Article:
[amsat-bb] Re: The Mode B tradition
John B. Stephensen
kd6ozh at comcast.net
Thu Sep 14 18:22:22 PDT 2006
The Eagle design criteria doesn't permit single-point failures in the
analog-mode transponder. Hardware is designed to eliminate that possibility.
If the idea is that the signal-processing software has 100,000 instructions
in it so each could fail, it doesn't work that way. Software is tested to
elimiate potential failure paths. A software-defined transponder has already
been demonstrated at the Dayton Hamvention with real users.
----- Original Message -----
From: <G0MRF at aol.com>
To: <bill at hsmicrowave.com>; <brobertson at mta.ca>; <amsat-bb at amsat.org>
Sent: Thursday, September 14, 2006 23:59 UTC
Subject: [amsat-bb] Re: The Mode B tradition
> In a message dated 9/14/2006 10:39:26 PM GMT Standard Time,
> bill at hsmicrowave.com writes:
> Hi David,
> Help me out with the 100,000 single point failures. Are you referring to
> complexity of digital gates etc., in the DSP.
> Isn't P3E going with a digital IF or are they using an analog backup or
> versa? That's the SDX thingy isn't it?
> Regards...Bill - N6GHz
> Hello Bruce / Dom.
> I agree, the UV on Eagle will be apparently analog (ue) to the casual
> But be aware Bruce that it's not "primarily" a software driven
> It is in fact TOTALLY software driven. There is no linear IF, just DSP
> the core. Or from another viewpoint 100,000 single point failures just
> waiting to happen.
> David G0MRF
> Hello Bill.
> As I understand it, and perhaps I'm being a little over conservative in my
> concern, The Eagle design has shifted with respect to the caution of
> engineering that was shown just 14 months ago.
> My reference to 100,000 single point failures just waiting to happen was
> aimed at the UV SDX transponders total reliance on some very impressive
> completely untried in space digital electronics. From the various messages
> on the
> BB in the past 2 weeks I understand that the line up of the transponder
> U band receiver to 10.7MHz - DSP based core processing the signal at
> baseband - Then an upconversion process that goes to 10.7MHz then 145MHz.
> This would appear to place the DSP it's software and its control
> within a critical path which has large potential for a single failure.
> example if one of the junctions in the DSP is 'hit', then the transponder
> stops working. - There is no plan B.
> OK, Yes it will be radiation tested, but as I pointed out in a previous
> mail, it will be launched at the peak of the sunspot cycle and orbital
> can go wrong leaving the satellite in the wrong part of the Van Allen
> Let's look at our own history: AO-10 was placed in a high radiation
> environment and within a short period the IHU died. However, the RF
> components in the
> transponder continued to function and the satellite provided a limited
> service. Why did it continue to function? Well, I can only guess. But how
> the possibility that RF devices with large junctions are less vunerable to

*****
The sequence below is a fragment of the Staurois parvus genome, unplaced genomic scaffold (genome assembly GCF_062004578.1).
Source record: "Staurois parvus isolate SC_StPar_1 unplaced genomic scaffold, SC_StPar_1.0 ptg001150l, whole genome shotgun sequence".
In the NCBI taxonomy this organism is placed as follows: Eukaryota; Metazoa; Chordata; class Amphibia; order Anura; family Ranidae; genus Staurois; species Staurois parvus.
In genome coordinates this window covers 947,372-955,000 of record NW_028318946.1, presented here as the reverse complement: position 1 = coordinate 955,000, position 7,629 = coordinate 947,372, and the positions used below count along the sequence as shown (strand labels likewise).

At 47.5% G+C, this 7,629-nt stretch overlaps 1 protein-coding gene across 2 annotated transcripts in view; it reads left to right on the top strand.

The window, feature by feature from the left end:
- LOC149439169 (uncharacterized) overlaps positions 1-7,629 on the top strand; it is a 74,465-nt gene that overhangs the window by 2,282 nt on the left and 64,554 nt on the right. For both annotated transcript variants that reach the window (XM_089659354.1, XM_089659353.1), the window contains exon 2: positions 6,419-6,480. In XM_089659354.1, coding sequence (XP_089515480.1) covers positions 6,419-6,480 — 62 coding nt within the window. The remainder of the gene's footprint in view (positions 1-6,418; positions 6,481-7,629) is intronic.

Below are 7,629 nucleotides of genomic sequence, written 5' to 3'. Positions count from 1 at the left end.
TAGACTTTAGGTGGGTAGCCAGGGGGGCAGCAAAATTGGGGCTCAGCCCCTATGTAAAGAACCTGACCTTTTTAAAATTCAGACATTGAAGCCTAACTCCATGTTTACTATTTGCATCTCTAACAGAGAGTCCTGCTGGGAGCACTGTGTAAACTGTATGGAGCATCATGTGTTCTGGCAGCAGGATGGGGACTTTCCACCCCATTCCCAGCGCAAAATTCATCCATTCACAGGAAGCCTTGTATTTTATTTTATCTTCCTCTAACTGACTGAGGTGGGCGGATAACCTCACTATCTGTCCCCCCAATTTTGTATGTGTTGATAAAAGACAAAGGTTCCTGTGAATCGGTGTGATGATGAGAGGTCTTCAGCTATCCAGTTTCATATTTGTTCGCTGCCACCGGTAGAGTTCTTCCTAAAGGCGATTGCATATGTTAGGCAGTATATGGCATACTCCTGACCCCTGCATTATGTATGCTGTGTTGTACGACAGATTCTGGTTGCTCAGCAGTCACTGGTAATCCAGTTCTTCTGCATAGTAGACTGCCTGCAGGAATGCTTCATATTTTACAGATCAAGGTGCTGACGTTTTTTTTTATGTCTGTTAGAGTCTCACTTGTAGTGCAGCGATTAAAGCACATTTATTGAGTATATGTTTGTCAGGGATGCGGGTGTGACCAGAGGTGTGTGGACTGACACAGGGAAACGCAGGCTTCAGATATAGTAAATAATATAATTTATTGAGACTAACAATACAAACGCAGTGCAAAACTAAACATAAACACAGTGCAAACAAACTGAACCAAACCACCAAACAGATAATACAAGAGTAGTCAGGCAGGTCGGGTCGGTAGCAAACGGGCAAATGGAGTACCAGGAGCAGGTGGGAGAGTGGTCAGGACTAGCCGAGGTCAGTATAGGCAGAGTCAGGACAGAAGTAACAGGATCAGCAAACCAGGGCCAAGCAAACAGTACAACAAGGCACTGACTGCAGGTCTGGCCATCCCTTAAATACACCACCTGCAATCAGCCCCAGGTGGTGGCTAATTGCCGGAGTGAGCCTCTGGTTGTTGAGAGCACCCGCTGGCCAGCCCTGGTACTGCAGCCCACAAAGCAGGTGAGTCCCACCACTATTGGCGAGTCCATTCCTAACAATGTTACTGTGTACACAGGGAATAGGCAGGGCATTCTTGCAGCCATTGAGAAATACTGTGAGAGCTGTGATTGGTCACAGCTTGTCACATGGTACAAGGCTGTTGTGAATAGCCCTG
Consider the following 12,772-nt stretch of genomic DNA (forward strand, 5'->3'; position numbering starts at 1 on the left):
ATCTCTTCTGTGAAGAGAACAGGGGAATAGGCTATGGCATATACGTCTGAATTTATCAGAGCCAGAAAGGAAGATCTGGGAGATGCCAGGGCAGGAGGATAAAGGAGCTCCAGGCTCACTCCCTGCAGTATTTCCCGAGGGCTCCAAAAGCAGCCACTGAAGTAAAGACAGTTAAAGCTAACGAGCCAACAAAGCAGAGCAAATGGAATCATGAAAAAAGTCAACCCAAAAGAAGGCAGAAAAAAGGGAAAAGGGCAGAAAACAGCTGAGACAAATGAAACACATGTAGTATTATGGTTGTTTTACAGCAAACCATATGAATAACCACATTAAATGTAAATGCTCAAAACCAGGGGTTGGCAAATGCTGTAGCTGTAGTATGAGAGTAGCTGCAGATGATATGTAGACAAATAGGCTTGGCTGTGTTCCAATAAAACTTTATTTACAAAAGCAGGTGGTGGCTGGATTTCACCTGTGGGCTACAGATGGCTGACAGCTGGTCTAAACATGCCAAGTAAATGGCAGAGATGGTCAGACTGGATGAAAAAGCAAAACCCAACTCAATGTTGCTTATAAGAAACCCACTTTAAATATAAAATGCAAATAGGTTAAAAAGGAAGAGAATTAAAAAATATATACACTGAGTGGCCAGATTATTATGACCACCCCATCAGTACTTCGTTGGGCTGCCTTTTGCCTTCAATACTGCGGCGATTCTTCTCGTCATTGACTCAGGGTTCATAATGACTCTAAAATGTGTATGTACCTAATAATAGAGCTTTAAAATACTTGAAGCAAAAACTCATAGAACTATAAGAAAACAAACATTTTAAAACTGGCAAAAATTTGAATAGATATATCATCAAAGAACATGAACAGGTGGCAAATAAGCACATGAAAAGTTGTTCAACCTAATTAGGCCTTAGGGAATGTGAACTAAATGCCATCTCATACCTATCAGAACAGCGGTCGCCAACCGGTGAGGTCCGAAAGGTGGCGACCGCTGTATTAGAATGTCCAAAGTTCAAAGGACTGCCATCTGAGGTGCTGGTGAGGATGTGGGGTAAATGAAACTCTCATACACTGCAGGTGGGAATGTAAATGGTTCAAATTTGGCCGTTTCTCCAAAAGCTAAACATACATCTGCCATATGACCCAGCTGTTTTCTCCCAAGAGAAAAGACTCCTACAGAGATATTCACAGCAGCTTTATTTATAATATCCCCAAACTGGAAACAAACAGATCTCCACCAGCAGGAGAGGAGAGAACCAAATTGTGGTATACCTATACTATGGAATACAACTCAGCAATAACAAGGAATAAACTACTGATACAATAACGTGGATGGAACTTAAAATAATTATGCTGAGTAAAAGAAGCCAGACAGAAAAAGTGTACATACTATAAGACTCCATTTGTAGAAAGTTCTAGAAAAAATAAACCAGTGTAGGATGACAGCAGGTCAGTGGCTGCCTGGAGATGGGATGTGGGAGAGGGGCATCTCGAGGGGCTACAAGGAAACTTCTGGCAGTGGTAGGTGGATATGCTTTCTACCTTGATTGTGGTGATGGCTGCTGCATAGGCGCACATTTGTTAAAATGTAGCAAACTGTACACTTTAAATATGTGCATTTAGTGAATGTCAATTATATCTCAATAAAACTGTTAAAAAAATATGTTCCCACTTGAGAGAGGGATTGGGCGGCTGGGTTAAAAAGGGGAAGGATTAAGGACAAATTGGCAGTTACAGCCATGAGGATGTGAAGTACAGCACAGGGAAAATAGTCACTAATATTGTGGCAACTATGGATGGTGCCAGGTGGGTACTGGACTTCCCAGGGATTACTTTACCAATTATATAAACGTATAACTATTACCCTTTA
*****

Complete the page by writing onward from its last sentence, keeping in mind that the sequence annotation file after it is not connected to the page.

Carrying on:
> radiation than sub 1 micron devices in LSI logic. In AO-7, the RF
> components are
> still working 20 years on.
> I have suggested that a simple signal path be designed around the SDX
> Signals appear to exist at 10.7MHz and adding just a few extra components
> would allow a malfunctioning SDX to be bypassed.
> What is really curious is that these fears have been voiced before and
> reassurances were given by Rick W2GPS.
> However for some reason, what seems to be a prudent, inexpensive and
> option has been dropped in favour of increased trust in radiation testing
> by providing an equally vunerable duplicate DSP unit.
> Please see original question asked by Drew KO4MA with reply from W2GPS
> July 2005.
> See the Eagle specification document at
> It says "To provide a safe backup system in case of a failure in the
> implementation of the linear transponders there will be two S-Band
> transmitters and
> either of them will be capable of being driven by the SDR driver or by a
> analog linear driver. One or more of the receivers will also be capable
> AMSAT LM 2232
> -----Original Message-----
> From: owner-Eagle at AMSAT.Org [_mailto:owner-Eagle at AMSAT.Org_
> (mailto:owner-Eagle at AMSAT.Org) ] On Behalf Of Andrew
> Sent: Sunday, July 24, 2005 7:45 PM
> To: Robert McGwier; Amsat-Bb
> Cc: Jim Sanford
> Subject: [eagle] Re: [amsat-bb] LONG and long overdue report
> Hi Bob,
> Thank you very much for the update on the Eagle transponder progress. The
> SDR based transponders sound very cutting edge and extremely adaptible to
> AMSAT's needs. I very much look forward to hearing them at the symposium
> a few months. I'll have my satellite backpack station that was used for
> Dayton demos, and will be glad to offer it up for demonstrating the new
> transponders. CC Rider is also very exciting and sure to open new realms
> small stations and portable operation.
> As someone primarily looking in from a user/member point of view I would
> like to offer two comments. First, I'd hate to think we are going to hang
> our entire mission on just the SDR transponders. Wouldn't it be prudent
> include at least a bare bones analog backup transponder? Please tell me
> is the plan. Second, I'd like to encourage that software development not
> too far behind the hardware. I'm not a big fan of the idea of writing the
> code once it's in orbit. One does not have to look too far to find where
> AMSAT has oversold or overpromised features based on writing the software
> after launch. Please take these comments in the spirit with which they
> offered, with only my desire to see Eagle as succesful as possible.
> 73 and thanks for your efforts,
> Drew KO4MA
> AMSAT #33438
> Sent via AMSAT-BB at amsat.org. Opinions expressed are those of the author.
> Not an AMSAT-NA member? Join now to support the amateur satellite program!
> Subscription settings: http://amsat.org/mailman/listinfo/amsat-bb
More information about the AMSAT-BB